Bookkeeping is a little like physics – there are unbreakable rules. So to paraphrase one of them, “For every debit, there is an equal and opposite credit.” But in QuickBooks, that is not always obvious. The “implied side” of a transaction is not staring you in the face most of the time.

The balancing side of every transaction is there nonetheless, so that your general ledger zeroes out and your financial statements work as they are supposed to.

Where do you find the implied side of the transactions? Sometimes you want to know (or confirm) what the offsetting entry is behind the scenes. That’s where the Transaction Journal comes into play.

You can simply run the Reports / Accountant and Taxes / Journal report. It will show every transaction within the reporting date range (which you can change) and it will break out the debits and credits of every transaction into columns for the accounts that are affected.

In this example (which I split into different lines for viewability), Mr. Teschner made a payment against his customer account. You see the split in the Journal report: Checking account 10100 was debited (increased) by $5,000 and Accounts Receivable account 11000 was credited (decreased) by $5,000.

Example of Journal Report in QuickBooks

You can change the dates on this report to focus on a particular date or date range, or you can click Customize Report / Filters to limit the Journal report’s output to particular accounts you wish to see.

A faster way to pinpoint one particular transaction is to pull up the customer, vendor, employee, etc. in its respective Center.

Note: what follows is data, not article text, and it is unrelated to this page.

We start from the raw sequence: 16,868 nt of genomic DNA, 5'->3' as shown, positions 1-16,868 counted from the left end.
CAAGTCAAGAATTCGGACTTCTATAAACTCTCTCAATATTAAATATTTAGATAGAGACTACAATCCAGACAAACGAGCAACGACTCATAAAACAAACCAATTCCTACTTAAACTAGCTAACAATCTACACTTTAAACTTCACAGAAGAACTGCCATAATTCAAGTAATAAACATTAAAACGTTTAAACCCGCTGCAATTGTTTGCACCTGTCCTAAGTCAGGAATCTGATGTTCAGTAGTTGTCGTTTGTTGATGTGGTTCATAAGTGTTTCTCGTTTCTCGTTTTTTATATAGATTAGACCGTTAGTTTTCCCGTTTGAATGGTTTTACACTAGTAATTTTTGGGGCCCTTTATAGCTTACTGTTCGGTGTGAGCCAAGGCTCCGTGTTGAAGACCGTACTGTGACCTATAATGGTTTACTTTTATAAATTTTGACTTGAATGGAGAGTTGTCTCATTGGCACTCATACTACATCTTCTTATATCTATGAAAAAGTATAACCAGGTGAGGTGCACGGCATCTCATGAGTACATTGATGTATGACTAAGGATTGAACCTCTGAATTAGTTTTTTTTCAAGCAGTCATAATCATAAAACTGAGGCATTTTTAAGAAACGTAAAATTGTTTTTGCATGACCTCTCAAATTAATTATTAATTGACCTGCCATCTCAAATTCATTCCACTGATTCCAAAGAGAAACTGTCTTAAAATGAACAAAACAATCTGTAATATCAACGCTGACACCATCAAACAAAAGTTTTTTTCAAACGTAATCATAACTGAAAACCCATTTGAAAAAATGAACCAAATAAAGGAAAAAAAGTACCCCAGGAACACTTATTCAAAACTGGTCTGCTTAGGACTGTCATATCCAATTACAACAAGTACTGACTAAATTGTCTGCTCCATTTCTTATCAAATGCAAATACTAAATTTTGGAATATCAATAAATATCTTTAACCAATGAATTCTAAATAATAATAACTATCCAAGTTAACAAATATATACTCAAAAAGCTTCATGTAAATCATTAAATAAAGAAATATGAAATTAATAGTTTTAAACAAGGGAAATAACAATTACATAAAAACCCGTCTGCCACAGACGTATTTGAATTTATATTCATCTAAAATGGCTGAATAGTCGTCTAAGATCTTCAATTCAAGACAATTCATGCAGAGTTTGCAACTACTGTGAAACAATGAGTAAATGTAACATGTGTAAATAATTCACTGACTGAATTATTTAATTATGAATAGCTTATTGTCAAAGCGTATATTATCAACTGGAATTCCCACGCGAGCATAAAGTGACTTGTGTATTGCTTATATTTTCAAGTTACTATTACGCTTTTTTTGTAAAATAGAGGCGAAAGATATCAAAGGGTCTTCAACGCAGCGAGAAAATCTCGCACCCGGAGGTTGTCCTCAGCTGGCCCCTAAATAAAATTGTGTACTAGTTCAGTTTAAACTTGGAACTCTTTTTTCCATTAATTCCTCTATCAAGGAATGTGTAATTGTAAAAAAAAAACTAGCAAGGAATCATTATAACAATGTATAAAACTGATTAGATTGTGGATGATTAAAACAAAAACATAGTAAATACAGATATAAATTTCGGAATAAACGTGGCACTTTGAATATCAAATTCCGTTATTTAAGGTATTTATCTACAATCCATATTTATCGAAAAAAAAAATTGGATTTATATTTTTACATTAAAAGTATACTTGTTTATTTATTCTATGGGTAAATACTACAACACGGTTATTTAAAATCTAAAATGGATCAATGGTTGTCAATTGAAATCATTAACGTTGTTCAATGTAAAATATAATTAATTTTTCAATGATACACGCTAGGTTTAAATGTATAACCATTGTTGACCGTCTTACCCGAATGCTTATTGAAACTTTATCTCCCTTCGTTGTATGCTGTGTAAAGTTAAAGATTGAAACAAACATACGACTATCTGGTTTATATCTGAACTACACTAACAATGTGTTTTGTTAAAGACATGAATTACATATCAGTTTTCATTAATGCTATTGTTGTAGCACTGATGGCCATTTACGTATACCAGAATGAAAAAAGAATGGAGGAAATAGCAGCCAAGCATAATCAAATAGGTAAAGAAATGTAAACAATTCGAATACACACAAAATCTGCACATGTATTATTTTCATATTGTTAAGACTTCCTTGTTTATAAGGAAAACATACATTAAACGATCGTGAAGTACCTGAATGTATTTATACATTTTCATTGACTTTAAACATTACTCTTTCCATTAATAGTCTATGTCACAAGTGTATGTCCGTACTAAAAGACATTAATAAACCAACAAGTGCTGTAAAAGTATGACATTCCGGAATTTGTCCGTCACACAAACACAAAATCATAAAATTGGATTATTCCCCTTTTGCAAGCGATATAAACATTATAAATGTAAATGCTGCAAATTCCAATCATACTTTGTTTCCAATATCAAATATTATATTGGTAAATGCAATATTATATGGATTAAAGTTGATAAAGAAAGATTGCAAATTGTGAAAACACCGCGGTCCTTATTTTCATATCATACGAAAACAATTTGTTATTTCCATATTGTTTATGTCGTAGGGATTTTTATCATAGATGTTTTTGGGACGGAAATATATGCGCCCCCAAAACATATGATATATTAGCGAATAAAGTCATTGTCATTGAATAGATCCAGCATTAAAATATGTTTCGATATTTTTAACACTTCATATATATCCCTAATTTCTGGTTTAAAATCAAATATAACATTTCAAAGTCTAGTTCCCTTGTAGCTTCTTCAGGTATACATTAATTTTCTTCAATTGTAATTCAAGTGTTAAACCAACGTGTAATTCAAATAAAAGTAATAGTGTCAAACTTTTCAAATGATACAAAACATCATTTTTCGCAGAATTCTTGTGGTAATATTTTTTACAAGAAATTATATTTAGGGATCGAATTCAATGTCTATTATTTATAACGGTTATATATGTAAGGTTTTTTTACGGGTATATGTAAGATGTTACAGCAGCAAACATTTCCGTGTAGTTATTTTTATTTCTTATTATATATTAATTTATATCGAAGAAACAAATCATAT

Let’s say you want to see the implied side of an invoice that posted to a particular customer.

Go the Customer Center and click on the customer you want. You’ll see the customer’s transaction in the right-hand pane.

In this example, let’s say you want to see all the debits and credits associated with invoice 1024, the last transaction in the listing.

You just right-click on that transaction, and select “View Transaction Journal”, like this:

Journal transaction detail

A new window will pop up with the debits and credits for that specific transaction. Here’s the rightmost columns of information in the window:

Viewing the transactions journal in QuickBooks

Nice! This is faster and easier than running the big Journal report and filtering down to this level. You see that the implied side of the transaction is listed first: accounts receivable. That’s the implied side of the invoice transaction.

This is a pretty obvious example. But in cases where you’re not sure what the offsetting debit or credit was, you have ways to find out.

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14 thoughts on “QuickBooks and Double-Entry Accounting: Where’s the Other Side?

  1. The problem with transaction journal shown above is it does not show which is a credit and which is a debit. It shows (increases and decreases) to accounts rather than a standard journal entry which would show debits on the left and credits on the right. One more reason why trained accountants despise QB